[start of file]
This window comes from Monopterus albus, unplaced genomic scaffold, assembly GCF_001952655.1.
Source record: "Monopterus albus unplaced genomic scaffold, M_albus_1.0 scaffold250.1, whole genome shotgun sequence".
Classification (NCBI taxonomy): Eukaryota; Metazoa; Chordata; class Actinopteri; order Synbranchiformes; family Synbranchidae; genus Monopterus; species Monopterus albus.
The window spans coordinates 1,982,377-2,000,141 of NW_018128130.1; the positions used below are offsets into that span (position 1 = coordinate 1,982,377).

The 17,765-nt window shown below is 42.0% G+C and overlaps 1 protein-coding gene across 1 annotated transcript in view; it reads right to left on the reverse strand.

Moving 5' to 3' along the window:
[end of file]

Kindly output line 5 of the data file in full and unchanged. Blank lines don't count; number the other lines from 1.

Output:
The 17,765-nt window shown below is 42.0% G+C and overlaps 1 protein-coding gene across 1 annotated transcript in view; it reads right to left on the reverse strand.